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Cover up: Best protection against skin cancer

Protection from the sun is as easy as covering exposed skin, even on the farm.

Brent Murphree, Senior Editor, Delta Farm Press

June 6, 2024

2 Min Read
Bright Sun
Being young and immortal does not protect from solar radiation.titoOnz/Getty Images/iStockphoto

When I was a kid, I couldn’t help but notice how the contract crews that chopped our cotton were usually covered head to toe in garments and hats that covered their skin.

Being young, immortal and stupid we chopped cotton in shorts, sometimes shirtless while the sun beat down in the summer heat. We had no concern for the effects of ultraviolet radiation. Many of us started the season with a hearty sunburn.

Later in high school and college I lifeguarded, coached swimming and worked out with the swim team daily, amplifying my sun exposure with no concern for what it was doing to my skin.

Growing up, my grandfathers were regularly going into the doctor to get spots frozen off their face and arms – they were both farmers. By the time they were in their late 70s, both exhibited the white blotches that come with years of treatment.

I didn’t make the connection. My black Irish skin held a sporty tan, even in the winter months. In my head, it was a sign that I was healthy and active.

I should have taken the example of the field workers whose skin never saw the light of day.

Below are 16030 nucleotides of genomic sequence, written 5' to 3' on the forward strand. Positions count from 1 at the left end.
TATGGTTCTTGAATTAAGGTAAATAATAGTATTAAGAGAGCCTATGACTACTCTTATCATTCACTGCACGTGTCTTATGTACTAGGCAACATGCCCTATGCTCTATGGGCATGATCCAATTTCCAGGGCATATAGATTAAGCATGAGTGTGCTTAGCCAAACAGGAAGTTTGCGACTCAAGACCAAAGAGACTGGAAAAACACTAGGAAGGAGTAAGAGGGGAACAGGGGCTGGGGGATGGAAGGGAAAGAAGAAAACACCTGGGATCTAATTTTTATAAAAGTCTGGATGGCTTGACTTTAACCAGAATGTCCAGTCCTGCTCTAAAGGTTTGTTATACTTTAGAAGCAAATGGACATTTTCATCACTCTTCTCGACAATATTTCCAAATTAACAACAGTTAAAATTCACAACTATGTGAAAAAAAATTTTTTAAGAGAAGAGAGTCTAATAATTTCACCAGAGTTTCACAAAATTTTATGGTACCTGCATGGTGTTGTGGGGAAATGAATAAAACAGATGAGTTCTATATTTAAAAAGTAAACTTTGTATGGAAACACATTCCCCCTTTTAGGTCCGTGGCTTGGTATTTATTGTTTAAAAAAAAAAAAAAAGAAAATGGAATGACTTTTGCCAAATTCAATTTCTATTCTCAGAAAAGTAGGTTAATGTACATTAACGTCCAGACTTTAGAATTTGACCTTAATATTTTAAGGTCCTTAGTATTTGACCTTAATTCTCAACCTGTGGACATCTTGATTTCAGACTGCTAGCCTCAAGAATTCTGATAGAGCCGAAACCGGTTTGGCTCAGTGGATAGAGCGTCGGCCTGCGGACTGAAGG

Today, I bear the scars of many dermatologist visits, especially one dynamic wound in the center of my forehead, because I thought I was blessed with tannable skin that would never turn on me.

One day I noticed a spot in the center of my forehead. It was small, as if someone had poked me with a needle. I am a quick healer, but the red spot just wouldn’t go away.

The spot on my forehead was basal cell carcinoma, or as my doctor said, “The best kind of cancer to have.”

When he was through with the Mohs surgery he asked if I wanted to look at the octopus he had removed from my head - it was surprisingly large. I said no.

The Center for Disease Control says that basal cell is the most common type of skin cancer and easily removed if caught early. There are other less common types of skin cancer, but left untreated they can seriously impact the health of the individual.

Farmers, because of the nature of their work and exposure to UV radiation, are at high risk of developing skin cancer, so take steps to lessen your chance of developing the disease.

The American Cancer Society suggests you check your skin often and see a doctor if you see anything that has changed. As a preventative, stay in the shade, cover up and slap on sunscreen – mostly be mindful of your exposure.

The senior editor of Southeast Farm Press has also gone through a bout of skin cancer and shared his experience in a podcast – Baring it all for a good cause - and commentary - Still stand naked for a good reason.

Read more about:

Skin Cancer

About the Author(s)

Brent Murphree

Senior Editor, Delta Farm Press

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